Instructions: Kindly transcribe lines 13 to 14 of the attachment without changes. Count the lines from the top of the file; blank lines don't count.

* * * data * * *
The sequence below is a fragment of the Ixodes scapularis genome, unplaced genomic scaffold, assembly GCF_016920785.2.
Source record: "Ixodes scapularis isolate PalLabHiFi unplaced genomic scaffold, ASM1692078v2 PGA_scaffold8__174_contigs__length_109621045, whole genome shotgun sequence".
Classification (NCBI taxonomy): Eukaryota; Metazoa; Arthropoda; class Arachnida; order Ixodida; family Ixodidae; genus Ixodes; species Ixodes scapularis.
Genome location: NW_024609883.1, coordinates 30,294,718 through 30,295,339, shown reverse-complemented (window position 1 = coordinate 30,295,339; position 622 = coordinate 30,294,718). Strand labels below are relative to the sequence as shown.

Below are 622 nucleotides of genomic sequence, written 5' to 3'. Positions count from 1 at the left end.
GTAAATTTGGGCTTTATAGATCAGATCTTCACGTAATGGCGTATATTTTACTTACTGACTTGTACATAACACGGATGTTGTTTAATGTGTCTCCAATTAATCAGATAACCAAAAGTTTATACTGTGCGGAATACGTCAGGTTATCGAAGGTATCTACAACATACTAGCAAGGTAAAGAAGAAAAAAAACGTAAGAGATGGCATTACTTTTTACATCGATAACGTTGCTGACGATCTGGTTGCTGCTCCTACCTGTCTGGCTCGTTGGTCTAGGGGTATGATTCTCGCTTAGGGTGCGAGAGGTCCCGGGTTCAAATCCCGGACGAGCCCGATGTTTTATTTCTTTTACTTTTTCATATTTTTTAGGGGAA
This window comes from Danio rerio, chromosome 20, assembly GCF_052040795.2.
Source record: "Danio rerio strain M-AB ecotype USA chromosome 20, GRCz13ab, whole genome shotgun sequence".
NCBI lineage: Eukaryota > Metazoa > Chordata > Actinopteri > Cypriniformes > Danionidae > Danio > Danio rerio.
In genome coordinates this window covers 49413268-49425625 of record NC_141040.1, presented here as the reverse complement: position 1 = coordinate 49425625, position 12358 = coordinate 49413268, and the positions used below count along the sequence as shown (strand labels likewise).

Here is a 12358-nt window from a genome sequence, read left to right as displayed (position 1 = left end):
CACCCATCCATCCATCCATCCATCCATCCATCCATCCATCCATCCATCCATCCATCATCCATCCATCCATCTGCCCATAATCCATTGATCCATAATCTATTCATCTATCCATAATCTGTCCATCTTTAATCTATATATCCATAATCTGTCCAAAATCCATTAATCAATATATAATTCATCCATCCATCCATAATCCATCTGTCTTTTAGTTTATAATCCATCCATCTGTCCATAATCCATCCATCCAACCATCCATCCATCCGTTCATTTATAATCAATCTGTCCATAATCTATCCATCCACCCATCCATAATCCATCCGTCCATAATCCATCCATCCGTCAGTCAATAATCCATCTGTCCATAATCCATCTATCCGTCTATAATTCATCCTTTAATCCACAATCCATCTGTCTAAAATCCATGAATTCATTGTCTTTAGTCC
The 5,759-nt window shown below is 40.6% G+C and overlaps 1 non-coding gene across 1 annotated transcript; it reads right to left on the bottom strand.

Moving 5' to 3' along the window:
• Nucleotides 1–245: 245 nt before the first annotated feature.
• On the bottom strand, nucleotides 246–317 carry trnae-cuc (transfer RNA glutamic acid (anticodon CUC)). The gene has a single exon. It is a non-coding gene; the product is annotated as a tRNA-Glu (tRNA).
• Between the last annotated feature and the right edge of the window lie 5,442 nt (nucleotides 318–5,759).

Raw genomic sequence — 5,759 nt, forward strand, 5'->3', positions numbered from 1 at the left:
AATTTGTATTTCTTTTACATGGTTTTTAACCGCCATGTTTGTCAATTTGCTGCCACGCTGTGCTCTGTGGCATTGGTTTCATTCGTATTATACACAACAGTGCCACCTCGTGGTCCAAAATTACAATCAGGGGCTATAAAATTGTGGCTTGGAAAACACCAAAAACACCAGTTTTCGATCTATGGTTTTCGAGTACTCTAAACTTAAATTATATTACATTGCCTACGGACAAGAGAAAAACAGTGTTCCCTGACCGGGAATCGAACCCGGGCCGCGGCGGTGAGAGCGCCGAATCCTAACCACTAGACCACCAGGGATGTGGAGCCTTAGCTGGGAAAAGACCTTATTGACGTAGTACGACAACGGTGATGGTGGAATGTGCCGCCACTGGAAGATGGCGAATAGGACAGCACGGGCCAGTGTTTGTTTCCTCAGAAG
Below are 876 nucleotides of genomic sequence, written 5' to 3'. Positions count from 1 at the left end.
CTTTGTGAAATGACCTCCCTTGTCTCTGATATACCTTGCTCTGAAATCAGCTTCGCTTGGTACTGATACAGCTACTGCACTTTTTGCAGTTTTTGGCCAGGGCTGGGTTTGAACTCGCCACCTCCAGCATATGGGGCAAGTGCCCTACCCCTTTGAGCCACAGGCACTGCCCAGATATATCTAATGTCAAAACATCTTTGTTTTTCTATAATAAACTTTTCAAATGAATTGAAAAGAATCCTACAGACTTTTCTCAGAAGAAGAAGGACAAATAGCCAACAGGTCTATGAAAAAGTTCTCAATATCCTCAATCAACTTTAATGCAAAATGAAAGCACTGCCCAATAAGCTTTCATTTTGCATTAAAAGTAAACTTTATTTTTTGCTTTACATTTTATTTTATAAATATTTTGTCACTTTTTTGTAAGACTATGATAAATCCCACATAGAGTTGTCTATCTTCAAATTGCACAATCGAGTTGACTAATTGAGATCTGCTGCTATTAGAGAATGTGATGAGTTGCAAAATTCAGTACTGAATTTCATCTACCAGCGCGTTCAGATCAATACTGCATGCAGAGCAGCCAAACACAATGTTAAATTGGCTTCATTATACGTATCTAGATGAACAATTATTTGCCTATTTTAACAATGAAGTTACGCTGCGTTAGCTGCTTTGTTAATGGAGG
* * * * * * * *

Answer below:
The 5,759-nt window shown below is 40.6% G+C and overlaps 1 non-coding gene across 1 annotated transcript; it reads right to left on the bottom strand.

Moving 5' to 3' along the window: